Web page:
Why #FilipinoFashionFridays Is The Movement That Must Keep On Trending



If there’s a hashtag that should keep on trending, it should unarguably be #FilipinoFashionFridays. Find out why this is an important thing to hop on.

Due to the coronavirus pandemic, an overwhelming amount of businesses have already irrevocably suffered. Add to the fact that we’ve recently been put under Modified Enhanced Community Quarantine again, many livelihoods will surely be affected, perhaps even more economically than before. While this case may be, the local fashion industry is starting to resist being a casualty of this unprecedented crisis.

Filipino fashion designers have been struggling to keep their own brands afloat in the midst of a global economic recession, especially now that the Philippines’ GDP plunges to 16.5 percent during the second quarter—the lowest drop recorded since the dictatorship of the Marcos Regime in 1985. Moreover, not only do foreign competitors eat up a chunk of Filipino consumers, but these local labels are also not given the proper limelight that they truly deserve.

With this in mind, many notable figures in the industry such as Robby Carmona, Apples Aberin, and Carmina Sanchez have started #FilipinoFashionFridays (FFF), an online movement to help brilliant Pinoy creatives put their work out in the open, proving that Filipino craftsmanship and design are truly world-class. The pledge is simple: to wear Philippine-made fashion every Friday, which shows support and raises more awareness for our very own artisans, designers, labels, communities, and enterprises.

MEGA Editor-in-Chief Peewee Reyes-Isidro in Neric Beltran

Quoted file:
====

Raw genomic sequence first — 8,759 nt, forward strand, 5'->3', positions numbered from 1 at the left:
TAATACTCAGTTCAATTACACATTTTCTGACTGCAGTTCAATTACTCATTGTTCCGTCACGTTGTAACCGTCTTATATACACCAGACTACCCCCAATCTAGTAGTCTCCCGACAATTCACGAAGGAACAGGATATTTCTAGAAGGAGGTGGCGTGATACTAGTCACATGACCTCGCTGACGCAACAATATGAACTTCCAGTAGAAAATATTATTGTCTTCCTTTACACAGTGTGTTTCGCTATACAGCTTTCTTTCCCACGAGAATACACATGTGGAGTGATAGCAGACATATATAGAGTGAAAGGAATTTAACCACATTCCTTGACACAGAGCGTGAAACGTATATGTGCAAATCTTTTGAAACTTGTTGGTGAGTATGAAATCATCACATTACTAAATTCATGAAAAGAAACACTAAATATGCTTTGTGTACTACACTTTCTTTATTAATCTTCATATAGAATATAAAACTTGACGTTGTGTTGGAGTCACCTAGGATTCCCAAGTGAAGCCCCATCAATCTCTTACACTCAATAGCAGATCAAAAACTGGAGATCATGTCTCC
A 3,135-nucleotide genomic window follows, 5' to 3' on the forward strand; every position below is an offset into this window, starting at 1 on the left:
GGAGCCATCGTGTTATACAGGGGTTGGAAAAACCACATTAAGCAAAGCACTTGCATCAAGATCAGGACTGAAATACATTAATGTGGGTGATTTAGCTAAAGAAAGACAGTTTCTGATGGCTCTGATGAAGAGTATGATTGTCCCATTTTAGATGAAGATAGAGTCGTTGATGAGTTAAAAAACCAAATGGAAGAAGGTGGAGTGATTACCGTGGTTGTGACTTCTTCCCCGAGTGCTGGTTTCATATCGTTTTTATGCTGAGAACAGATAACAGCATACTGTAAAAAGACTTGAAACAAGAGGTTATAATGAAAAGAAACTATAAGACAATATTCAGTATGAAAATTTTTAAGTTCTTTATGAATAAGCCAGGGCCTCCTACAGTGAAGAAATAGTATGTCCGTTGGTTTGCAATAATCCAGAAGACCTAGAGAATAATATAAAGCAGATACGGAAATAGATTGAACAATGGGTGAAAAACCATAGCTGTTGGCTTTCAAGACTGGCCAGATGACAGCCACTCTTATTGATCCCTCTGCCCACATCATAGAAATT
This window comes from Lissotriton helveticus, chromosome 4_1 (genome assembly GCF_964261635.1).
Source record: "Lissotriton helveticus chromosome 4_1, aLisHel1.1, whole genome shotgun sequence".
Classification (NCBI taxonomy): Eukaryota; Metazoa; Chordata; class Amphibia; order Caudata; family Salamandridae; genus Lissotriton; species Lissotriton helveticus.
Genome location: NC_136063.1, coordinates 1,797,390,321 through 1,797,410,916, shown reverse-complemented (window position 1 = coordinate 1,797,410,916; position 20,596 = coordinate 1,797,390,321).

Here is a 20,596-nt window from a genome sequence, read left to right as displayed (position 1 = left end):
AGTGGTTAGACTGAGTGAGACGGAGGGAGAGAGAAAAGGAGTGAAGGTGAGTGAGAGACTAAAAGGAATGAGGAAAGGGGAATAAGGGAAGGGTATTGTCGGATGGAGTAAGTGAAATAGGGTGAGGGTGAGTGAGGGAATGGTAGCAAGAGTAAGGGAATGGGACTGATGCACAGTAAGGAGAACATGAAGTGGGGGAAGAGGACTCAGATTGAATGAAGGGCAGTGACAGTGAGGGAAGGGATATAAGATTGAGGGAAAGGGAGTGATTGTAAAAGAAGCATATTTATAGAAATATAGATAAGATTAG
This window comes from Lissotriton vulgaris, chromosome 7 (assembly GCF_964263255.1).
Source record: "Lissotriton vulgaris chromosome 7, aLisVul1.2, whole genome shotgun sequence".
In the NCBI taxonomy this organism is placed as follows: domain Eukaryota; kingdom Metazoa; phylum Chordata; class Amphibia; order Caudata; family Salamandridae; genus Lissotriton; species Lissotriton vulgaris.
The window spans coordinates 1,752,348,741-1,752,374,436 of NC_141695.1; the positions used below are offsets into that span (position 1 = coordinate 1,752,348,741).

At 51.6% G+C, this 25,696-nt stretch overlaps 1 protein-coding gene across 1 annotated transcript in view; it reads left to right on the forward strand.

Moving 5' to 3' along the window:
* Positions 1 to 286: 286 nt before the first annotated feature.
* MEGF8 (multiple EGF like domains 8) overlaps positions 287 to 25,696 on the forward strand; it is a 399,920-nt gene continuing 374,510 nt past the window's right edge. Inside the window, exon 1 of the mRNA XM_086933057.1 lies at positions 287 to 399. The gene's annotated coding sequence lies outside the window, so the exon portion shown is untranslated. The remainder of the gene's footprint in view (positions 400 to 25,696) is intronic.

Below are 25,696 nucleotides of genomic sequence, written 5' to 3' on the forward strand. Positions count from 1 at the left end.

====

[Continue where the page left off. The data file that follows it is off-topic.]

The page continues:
If you come to think of it, now is actually the perfect time to do this movement since various social media challenges are sprouting everywhere. And now, we have this shared responsibility to continue its momentum. Not because we’re part of this industry, but because most importantly, we are simply Filipinos who can and will help.

Kelly Misa in Crisp Studio dress, Heyjow accessories, Hue Manila shoes, and Your Ideal Craft bag.

Just look at it this way: the movement is all about being patriotic to your own country and its people. Should we be able to raise more awareness on such ingenious creations that eventually turn into acquisitions, then it shall pave more avenues for local commerce to have another unique way of playing out in the markets today. There’s a possibility of a domino effect that could positively help businesses improve. Once that happens, it may provide more job opportunities, financial sustenance to partner communities, and hopefully, help our GDP to regain its previous standing.

Pam Quinones in Barò Label linen shirt and Rajo Laurel POW

So, from the historic KKK almost two centuries ago, maybe in the local fashion scene today, we have its contemporary counterpart, FFF. And as the Philippines’ best fashion magazine, we definitely urge our readers to participate in this great movement and help Pinoy designers and brands. After all, nobody will lose anything by just supporting a good cause and buying local.

That being said we’d like to nominate you—YES YOU (the one reading this right now)—to be part of #FilipinoFashionFridays and wear anything made local. Just don’t forget to tag us on Instagram @mega_magazine.

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